By Katie Marsico
These days, pet-meal plans are as varied and complex as human diets, and pet guardians struggle to keep up with trends and research. One diet that has proven both popular and controversial is the raw-food diet for dogs, a plan rooted in the consumption of raw meat and vegetables. Proponents of the diet proclaim that it produces healthier animals that are more in tune with what canines eat in the wild, while critics claim the plan is riddled with health risks. Everyone seems to agree that more research needs to be done, but in the meantime, what’s best for your pet?
Pet guardians who follow the principles of the raw diet believe that a combination of raw meat, bones, and vegetable matter is superior to pre-cooked kibbles and canned food. They feel it mimics the dietary components canines digest in the wild and is a healthy alternative to the grains and processed elements that are in commercial food. Advocates of raw food say it improves coat quality and reproduction and reduces inflammatory and allergic diseases. According to Dr. Craig Ruaux, DVM, of the Louis B. Acheson Teaching Hospital at Oregon State University in Corvallis, rawfood feeding can also have dental benefits.
“Oral diseases such as gingivitis and periodontal-abscess formation can ultimately prove a significant problem for many pets, and I agree with many raw-food advocates that oral health tends to be better in dogs that chew bones.” Even nutritional experts who don’t advocate the raw-food diet admit that taste preference makes it popular among canines. Linda Case, MS, teaches at the University of Illinois’ College of Veterinary Medicine in Champaign. She is not a proponent of the raw-food diet but concedes that many dogs may prefer the taste.“It’s true that you may put a bowl of raw meat down, and your pet will go nuts for it, but pet guardians too often use food as a way to show love. It’s critical that they also consider all the health issues.”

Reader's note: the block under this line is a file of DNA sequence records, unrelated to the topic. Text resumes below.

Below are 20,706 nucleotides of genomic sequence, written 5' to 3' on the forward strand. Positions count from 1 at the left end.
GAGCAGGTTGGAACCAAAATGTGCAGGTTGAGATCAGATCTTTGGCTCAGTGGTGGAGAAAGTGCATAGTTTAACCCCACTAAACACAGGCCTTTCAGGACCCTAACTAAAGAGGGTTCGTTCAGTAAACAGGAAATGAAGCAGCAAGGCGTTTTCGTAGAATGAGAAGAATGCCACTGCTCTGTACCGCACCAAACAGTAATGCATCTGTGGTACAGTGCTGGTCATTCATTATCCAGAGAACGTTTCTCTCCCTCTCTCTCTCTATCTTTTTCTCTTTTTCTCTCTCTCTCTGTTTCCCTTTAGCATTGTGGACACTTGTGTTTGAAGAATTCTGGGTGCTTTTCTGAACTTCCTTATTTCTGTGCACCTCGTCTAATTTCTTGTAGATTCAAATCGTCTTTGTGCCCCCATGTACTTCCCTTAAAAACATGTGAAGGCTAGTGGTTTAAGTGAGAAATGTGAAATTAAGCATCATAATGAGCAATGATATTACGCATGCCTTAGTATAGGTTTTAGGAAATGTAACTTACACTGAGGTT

One concern among critics of the raw-food diet is the risk of bone splinters perforating certain oral and digestive organs. Dr. Claudia Kirk, DVM, associate professor of medicine and nutrition at the College of Veterinary Medicine at the University of Tennessee in Knoxville, is adamant that she would never feed her dogs a raw-food meal plan.
“Apart from everything else,” Kirk says, “there are health issues related to infectious organisms such as salmonella and E. coli. While most adult dogs have great tolerance to consumed bacteria, certain animals are susceptible to infections, as are pet guardians who prepare the food.” Kirk also warns that high levels of ground-bone intake can sometimes predispose dogs to bloody colitis and constipation.
Ruaux advises pet guardians to look at an animal’s individual needs when considering a raw-food diet. “The dietary requirements of dogs vary dramatically between breeds and are also dependent on factors such as specific health problems, life stage, and an animal’s size. This means that you need to be aware of these issues and tailor a meal plan accordingly.” Should you opt to switch to any new diet, Kirk recommends a short transitional period where new foods are gradually introduced. She also cautions pet guardians who are thinking about mixing raw and commercial food that variety can be both a positive and negative force within a dog’s meal plan. “With picky eaters, a varied diet can enhance appetite and maintain weight. Different foods on a regular basis can be bad if an animal decides it only likes a certain food that is not nutritionally balanced. In this instance, a dog might be prone to an increased risk for obesity.” Regardless of how experts feel about the raw-food diet for dogs, most agree that research and consultation with a pet’s health-care provider are critical to any meal plan. “The ‘one size fits all’ approach simply doesn’t work when it comes to an animal’s nutritional needs,” Ruaux says. “One of the primary benefits I see to the rawfood diet is that it reminds people that managing their pet’s meal plan is complex and involves a great deal of involvement and effort. It’s more than simply dumping food in a bowl.”